AIDS Teacher Returns Amid Hugs, Smiles

Times Staff Writer

Vincent Chalk, teacher, AIDS patient and reluctant crusader, went back to work Monday.

He looked tan and fit, sharply dressed in shades of beige. His smile came easily and often. He hugged a lot of students. His eyes watered more than once.

But Chalk’s return to Irvine’s University High School following last week’s appellate court decision was not entirely joyous. He was welcomed back as a missing loved one, one facing a death sentence.

He will work, he said, “as long as I can.”


“It’s just my intent to stay as healthy as possible, to have a positive mental attitude,” he said.

To Work Part Time

The decision by the U.S. 9th Circuit Court of Appeals allows Chalk, 43, to resume his classroom duties as Regional Occupational Program coordinator for deaf students at University High and Venado Middle School. He will do so part time, depending on how he feels. “All you can do is listen to your body,” he said.

Despite his court victory, Chalk seemed uncomfortable talking publicly about his private struggle with acquired immune deficiency syndrome. At a news conference before school Monday, television cameras bore down on him as he attempted to explain how it felt to have a fatal disease, how it felt to work with students who care so much about him.


Chalk said he was happy to be back, that he felt fine, that he had slept OK Sunday night and that he enjoys working with deaf students, whom he has found to be funny, very open and unaffected by the usual temptations that beguile Southern California teen-agers.

He acknowledged that “one or two” parents were uneasy with his return. “We are working with those parents,” he said. “I pose no threat. If they don’t want to have contact with me, they have that choice.”

But at school Monday, the only demonstrations were those of support, in the form of welcoming songs and banners, and homemade gifts.

Paula Wirth Morrow, whose daughter, Sunshine, is a student of Chalk’s at Venado Middle School, said in a telephone interview, “I told my daughter, ‘When you see Mr. Chalk, make sure that you go up and give him a big hug.’ ”

At the news conference, several of Chalk’s students did just that. In sign language, they told him how happy they were to have him back. One handed him a plant with red blossoms. She’d grown it herself.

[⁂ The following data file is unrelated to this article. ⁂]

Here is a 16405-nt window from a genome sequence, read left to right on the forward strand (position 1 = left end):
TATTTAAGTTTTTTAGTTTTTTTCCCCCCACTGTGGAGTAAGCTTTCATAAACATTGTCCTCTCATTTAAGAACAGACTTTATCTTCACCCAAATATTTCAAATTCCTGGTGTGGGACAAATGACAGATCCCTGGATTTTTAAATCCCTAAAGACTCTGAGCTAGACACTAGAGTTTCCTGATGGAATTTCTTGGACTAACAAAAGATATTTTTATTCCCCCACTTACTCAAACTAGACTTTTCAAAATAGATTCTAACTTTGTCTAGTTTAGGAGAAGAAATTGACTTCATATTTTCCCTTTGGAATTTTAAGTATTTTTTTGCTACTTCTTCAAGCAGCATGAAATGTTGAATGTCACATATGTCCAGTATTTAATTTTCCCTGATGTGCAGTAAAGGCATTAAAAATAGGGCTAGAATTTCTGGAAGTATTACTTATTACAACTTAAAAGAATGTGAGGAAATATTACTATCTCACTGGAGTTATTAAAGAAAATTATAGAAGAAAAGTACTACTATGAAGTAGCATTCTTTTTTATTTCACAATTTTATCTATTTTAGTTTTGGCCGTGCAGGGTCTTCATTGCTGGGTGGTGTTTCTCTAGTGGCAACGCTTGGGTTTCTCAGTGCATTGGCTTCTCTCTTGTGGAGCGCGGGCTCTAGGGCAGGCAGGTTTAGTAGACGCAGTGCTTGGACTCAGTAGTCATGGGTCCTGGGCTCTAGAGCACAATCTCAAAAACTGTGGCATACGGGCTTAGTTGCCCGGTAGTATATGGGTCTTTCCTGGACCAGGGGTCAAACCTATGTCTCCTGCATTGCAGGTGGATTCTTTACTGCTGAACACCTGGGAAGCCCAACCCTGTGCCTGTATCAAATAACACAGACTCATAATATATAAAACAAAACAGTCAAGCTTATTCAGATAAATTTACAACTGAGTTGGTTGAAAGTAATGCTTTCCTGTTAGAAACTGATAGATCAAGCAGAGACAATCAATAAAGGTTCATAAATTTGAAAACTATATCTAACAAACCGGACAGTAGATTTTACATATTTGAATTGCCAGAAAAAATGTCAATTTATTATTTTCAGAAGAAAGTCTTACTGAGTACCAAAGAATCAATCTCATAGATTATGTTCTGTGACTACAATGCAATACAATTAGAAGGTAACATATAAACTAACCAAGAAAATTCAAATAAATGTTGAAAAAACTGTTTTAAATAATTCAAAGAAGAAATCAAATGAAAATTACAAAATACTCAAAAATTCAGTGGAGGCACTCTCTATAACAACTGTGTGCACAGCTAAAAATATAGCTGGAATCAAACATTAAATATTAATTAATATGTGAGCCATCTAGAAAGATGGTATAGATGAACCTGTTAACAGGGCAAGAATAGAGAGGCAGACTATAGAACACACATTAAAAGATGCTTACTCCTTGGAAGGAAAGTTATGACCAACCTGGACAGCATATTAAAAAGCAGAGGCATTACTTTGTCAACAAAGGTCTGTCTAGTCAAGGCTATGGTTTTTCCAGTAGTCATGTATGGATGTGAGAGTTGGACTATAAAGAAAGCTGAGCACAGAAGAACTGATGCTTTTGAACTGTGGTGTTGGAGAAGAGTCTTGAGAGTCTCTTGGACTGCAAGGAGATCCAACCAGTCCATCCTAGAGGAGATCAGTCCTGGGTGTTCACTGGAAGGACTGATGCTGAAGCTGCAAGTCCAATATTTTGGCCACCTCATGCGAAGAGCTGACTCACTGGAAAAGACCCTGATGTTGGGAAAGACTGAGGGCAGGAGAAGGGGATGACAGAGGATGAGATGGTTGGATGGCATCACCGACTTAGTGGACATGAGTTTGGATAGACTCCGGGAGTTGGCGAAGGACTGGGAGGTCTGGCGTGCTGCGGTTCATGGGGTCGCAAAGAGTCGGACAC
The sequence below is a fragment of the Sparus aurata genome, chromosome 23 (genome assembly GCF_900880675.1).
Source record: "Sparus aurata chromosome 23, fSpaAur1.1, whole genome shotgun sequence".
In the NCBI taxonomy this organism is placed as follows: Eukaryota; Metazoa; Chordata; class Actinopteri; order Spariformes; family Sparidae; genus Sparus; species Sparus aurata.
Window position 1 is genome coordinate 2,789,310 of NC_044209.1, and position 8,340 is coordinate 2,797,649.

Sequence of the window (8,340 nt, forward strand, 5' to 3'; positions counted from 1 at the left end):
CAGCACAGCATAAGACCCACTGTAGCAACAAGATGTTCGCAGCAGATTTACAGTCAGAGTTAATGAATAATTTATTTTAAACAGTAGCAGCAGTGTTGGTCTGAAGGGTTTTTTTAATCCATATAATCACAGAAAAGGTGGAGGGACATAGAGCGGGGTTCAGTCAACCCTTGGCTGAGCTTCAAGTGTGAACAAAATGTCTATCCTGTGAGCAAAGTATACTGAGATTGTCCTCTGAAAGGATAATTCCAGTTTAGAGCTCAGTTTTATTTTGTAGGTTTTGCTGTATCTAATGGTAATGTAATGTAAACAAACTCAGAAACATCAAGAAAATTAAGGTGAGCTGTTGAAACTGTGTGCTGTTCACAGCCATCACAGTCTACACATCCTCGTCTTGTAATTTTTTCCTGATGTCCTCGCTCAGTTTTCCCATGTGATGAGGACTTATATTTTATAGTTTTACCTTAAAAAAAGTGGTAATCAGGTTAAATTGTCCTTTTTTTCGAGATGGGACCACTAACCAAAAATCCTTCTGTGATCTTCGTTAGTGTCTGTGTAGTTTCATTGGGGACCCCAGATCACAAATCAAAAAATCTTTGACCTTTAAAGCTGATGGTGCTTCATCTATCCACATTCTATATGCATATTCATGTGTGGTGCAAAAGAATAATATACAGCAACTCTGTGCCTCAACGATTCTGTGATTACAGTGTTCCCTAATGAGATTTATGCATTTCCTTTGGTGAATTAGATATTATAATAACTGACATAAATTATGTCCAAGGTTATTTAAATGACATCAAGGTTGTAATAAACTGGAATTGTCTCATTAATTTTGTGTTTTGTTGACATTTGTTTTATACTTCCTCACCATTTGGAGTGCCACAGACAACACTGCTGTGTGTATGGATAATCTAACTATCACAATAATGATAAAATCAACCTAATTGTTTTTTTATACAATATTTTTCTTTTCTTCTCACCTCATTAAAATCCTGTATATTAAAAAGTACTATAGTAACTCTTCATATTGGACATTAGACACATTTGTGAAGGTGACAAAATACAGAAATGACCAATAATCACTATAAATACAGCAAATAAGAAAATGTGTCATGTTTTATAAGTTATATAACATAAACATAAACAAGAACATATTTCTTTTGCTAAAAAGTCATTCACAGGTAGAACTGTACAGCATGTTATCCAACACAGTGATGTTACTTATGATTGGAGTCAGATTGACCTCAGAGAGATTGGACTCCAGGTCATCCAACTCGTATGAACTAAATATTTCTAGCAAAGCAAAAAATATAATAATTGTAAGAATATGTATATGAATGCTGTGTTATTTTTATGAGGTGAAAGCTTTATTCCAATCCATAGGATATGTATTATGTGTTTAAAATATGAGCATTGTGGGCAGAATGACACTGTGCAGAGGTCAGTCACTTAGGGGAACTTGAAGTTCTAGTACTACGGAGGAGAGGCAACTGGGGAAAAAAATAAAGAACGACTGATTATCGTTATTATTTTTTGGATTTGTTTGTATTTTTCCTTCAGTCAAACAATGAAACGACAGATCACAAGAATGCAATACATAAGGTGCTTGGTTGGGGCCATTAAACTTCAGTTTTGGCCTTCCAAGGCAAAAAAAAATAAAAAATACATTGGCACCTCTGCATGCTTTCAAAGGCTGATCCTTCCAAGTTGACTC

‘Very Special’ Teacher

“He’s like a father to me,” said student Monica Saldana, through an interpreter. “He’s very special. I just can’t explain it.”

Most of the 100 or so students in the school’s program for the hearing impaired have not seen Chalk since February, when he was hospitalized for Pneumocystis carinii pneumonia, a common infection in AIDS patients.


Chalk disclosed his illness to his superiors at the Orange County Department of Education, which led to his reassignment to a departmental desk job. Chalk’s subsequent legal actions culminated in last Wednesday’s ruling, which made him the first AIDS patient to win an appellate court decision protecting his right to work.

With his legal battle behind him--the Education Department said it will not appeal--Chalk turned his attention to the delicate matter of facing his own mortality and sharing that with his students.

Several parents of Chalk’s students said they already have begun discussing with their children what it could mean to grieve over their teacher’s death.

Chalk, too, said he has thought extensively about the issue and has begun discussing with his principal the best ways to approach it.

“The county is concerned with how much kids are told,” Chalk said. “About how much I tell them about me, the disease and how it is spread. They are concerned that too much is going to be said and that the kids are not ready for it.”

‘It’s Emotional’

But Chalk, an acknowledged homosexual, said it is difficult to put limits on such a discussion, especially when emotions concerning his return are so raw.

“This has been basically a forced separation,” he said of the time away from his students. “It’s like a child and a parent who have been separated. It’s emotional . . . . They worry about me, my physical health. If, in the time that I have left, I can spend some time with them, that will make my peace of mind better.”